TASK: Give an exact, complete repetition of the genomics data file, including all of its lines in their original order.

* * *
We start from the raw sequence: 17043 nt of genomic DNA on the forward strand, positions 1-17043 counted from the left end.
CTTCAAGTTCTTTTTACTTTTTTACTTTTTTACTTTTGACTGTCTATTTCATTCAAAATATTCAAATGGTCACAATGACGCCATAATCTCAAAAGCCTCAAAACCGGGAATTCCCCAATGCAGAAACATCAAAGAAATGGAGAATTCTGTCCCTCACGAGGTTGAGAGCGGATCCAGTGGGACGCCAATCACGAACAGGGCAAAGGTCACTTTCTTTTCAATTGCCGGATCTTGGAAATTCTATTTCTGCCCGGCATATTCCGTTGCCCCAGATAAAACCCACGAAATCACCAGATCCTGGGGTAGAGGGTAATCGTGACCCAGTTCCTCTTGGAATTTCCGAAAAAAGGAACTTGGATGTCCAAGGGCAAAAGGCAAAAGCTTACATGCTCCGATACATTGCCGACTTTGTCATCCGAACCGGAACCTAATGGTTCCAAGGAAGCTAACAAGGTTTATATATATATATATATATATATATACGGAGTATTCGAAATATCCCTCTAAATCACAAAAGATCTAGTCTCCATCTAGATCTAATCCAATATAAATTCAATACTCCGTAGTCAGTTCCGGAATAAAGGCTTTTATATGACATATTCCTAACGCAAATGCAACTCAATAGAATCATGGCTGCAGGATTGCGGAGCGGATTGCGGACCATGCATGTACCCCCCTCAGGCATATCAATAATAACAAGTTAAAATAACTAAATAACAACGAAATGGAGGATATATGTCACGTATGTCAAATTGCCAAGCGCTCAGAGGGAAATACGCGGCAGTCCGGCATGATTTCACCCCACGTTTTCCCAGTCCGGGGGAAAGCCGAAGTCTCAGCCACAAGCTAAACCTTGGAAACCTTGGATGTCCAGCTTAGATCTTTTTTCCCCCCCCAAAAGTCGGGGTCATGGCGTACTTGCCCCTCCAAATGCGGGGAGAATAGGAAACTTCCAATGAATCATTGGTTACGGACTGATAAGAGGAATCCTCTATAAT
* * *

We start from the raw sequence: 17043 nt of genomic DNA on the forward strand, positions 1-17043 counted from the left end.
CTTCAAGTTCTTTTTACTTTTTTACTTTTTTACTTTTGACTGTCTATTTCATTCAAAATATTCAAATGGTCACAATGACGCCATAATCTCAAAAGCCTCAAAACCGGGAATTCCCCAATGCAGAAACATCAAAGAAATGGAGAATTCTGTCCCTCACGAGGTTGAGAGCGGATCCAGTGGGACGCCAATCACGAACAGGGCAAAGGTCACTTTCTTTTCAATTGCCGGATCTTGGAAATTCTATTTCTGCCCGGCATATTCCGTTGCCCCAGATAAAACCCACGAAATCACCAGATCCTGGGGTAGAGGGTAATCGTGACCCAGTTCCTCTTGGAATTTCCGAAAAAAGGAACTTGGATGTCCAAGGGCAAAAGGCAAAAGCTTACATGCTCCGATACATTGCCGACTTTGTCATCCGAACCGGAACCTAATGGTTCCAAGGAAGCTAACAAGGTTTATATATATATATATATATATATATACGGAGTATTCGAAATATCCCTCTAAATCACAAAAGATCTAGTCTCCATCTAGATCTAATCCAATATAAATTCAATACTCCGTAGTCAGTTCCGGAATAAAGGCTTTTATATGACATATTCCTAACGCAAATGCAACTCAATAGAATCATGGCTGCAGGATTGCGGAGCGGATTGCGGACCATGCATGTACCCCCCTCAGGCATATCAATAATAACAAGTTAAAATAACTAAATAACAACGAAATGGAGGATATATGTCACGTATGTCAAATTGCCAAGCGCTCAGAGGGAAATACGCGGCAGTCCGGCATGATTTCACCCCACGTTTTCCCAGTCCGGGGGAAAGCCGAAGTCTCAGCCACAAGCTAAACCTTGGAAACCTTGGATGTCCAGCTTAGATCTTTTTTCCCCCCCCAAAAGTCGGGGTCATGGCGTACTTGCCCCTCCAAATGCGGGGAGAATAGGAAACTTCCAATGAATCATTGGTTACGGACTGATAAGAGGAATCCTCTATAAT